The world is struggling to survive a viral holocaust. According to the World Health Organisation, as of 11th April, there were 1,524,161 confirmed cases and 92,941 deaths in 213 countries and territories. United States, Spain, Italy, Germany, France, China, Iran, United Kingdom, Turkey and Belgium are the most impacted countries. World over, the health, economic and social consequences have been profound. Arguably we could have prevented this pandemic or at a minimum mitigated its impact. It is important to look at the reasons of our collective failure to do so, in order to avoid the same mistakes in the future.
According to World Health Organisation 2019 estimates, only 60% of the countries in the world have adequate capacity for early warning, risk reduction and management of national and global health risks, including disease outbreaks
First, COVID-19 just like the Severe Acute Respiratory Syndrome (SARS) epidemic, most probably originated in the wet markets in China. However, even after the SARS epidemic which killed nearly 800 people, the world, collectively failed to regulate/ ban wild life markets which continue to pose serious global public health risks.
Second, practically all countries are paying the price of inadequate investment in health, particularly surveillance and prevention. Hundreds of doctors and nurses have died in the line of duty. At least some of them could have been saved, if there were adequate personal protective equipment. According to World Health Organisation 2019 estimates, only 60% of the countries in the world have adequate capacity for early warning, risk reduction and management of national and global health risks, including disease outbreaks. Only half of the 194 WHO Member States have reliable death registration systems; so these countries are not even counting the dead accurately.The Covid-19 epidemic has exposed the risk of limiting access to primary care for vulnerable segments of the population, even in high income countries.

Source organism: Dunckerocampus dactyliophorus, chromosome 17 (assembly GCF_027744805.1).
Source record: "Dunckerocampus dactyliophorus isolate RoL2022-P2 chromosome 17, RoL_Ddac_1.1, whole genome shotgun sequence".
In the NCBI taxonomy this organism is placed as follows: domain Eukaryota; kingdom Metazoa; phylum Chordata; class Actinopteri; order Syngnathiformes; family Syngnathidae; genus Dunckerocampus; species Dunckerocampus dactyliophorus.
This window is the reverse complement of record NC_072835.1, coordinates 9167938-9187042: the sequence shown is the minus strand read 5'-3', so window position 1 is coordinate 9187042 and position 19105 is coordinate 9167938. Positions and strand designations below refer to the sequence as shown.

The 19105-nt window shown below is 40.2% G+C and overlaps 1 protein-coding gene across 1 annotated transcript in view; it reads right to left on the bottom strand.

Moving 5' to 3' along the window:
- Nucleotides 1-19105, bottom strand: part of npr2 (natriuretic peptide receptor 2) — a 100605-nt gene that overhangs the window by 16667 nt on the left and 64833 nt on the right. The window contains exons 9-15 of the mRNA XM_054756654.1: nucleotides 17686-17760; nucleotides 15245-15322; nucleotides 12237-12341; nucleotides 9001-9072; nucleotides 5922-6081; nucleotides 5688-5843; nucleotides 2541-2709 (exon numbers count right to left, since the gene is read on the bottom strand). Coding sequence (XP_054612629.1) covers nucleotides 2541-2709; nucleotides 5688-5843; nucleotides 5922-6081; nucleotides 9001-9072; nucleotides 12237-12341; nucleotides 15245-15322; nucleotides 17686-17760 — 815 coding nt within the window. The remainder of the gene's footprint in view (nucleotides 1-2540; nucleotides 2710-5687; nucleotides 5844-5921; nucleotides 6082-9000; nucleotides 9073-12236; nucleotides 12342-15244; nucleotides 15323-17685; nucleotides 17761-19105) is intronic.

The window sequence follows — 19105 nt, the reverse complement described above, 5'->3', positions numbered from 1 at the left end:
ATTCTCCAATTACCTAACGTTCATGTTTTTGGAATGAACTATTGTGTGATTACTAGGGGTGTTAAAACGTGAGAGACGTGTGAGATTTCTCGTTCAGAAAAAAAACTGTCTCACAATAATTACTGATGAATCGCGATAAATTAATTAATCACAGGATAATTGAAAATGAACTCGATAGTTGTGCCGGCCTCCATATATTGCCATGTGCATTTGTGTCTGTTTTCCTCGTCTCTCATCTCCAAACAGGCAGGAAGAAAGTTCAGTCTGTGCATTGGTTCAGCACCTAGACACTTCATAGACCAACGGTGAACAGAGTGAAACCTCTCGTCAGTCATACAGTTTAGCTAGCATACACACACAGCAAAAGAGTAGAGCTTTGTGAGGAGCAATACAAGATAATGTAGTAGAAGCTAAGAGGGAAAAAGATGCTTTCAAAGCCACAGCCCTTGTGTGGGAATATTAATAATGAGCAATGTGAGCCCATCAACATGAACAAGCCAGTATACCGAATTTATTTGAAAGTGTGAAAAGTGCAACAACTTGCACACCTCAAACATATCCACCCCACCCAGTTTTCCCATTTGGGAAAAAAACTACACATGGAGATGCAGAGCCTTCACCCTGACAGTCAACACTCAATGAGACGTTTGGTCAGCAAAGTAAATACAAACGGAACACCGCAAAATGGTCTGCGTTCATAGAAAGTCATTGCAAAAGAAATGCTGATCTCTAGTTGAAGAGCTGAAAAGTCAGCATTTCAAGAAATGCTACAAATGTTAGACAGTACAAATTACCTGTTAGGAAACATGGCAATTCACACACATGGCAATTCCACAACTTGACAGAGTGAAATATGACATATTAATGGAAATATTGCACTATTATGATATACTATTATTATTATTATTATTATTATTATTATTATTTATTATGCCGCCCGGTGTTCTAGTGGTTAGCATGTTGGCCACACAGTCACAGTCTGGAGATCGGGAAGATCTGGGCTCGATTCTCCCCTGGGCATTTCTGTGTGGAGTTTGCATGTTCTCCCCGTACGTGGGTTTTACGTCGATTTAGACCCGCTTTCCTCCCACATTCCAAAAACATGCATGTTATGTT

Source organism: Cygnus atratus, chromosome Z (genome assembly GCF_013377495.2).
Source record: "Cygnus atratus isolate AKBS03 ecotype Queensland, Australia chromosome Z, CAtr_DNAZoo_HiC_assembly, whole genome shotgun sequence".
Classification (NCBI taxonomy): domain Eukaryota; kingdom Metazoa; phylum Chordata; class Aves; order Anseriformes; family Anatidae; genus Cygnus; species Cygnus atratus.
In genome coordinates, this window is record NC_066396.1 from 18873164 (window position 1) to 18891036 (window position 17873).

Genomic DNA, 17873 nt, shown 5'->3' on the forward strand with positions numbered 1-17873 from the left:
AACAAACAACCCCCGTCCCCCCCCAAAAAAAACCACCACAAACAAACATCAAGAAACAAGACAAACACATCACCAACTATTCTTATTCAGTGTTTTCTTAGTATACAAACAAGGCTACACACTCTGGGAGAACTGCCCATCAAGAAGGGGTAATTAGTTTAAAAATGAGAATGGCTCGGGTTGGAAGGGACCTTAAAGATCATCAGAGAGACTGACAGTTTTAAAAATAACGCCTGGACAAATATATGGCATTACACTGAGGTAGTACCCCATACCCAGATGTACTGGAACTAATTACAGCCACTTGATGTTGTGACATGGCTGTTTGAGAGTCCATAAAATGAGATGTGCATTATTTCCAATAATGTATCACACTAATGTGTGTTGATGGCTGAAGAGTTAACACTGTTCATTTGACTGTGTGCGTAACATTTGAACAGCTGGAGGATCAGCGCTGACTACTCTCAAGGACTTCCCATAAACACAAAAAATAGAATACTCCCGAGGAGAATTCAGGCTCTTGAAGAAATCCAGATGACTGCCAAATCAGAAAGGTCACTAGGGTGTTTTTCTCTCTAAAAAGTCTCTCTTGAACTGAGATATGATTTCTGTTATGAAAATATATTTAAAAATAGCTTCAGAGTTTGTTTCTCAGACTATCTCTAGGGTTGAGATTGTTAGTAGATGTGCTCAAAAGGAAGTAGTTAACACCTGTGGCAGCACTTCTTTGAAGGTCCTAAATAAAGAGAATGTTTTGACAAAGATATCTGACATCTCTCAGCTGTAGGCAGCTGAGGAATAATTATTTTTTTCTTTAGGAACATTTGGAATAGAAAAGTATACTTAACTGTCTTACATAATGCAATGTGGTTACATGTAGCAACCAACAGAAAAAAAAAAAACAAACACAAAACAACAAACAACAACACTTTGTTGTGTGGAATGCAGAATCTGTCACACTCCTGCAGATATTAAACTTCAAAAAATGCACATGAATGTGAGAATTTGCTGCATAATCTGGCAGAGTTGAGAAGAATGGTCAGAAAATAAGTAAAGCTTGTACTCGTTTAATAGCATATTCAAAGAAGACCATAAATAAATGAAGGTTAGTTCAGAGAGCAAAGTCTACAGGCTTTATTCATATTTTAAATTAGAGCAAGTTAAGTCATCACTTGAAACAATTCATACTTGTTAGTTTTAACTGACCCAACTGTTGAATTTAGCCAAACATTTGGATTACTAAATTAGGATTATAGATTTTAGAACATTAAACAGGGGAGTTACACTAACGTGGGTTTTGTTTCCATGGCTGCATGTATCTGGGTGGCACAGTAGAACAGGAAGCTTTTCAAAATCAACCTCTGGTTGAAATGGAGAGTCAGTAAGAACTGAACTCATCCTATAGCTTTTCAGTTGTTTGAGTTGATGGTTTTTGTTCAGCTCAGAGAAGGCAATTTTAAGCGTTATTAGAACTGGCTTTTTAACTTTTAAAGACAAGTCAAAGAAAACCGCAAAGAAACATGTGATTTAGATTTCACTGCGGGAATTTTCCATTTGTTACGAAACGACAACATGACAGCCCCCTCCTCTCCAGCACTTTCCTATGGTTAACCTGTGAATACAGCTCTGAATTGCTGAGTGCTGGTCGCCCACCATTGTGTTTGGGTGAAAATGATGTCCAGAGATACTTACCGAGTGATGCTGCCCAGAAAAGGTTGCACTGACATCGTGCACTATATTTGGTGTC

Third, lack of solidarity between the developed and developing world is placing the world at risk. Since infectious agents including viruses do not respect the status of people or borders, poverty, weak health systems and public health risks in any part of the world are potential threats to the whole world. The world as a whole and high-income countries in particular, must recognise that their policies with regard to development assistance, global health funding, market access for exports and debt relief in developing countries have an undeniable impact on global health security.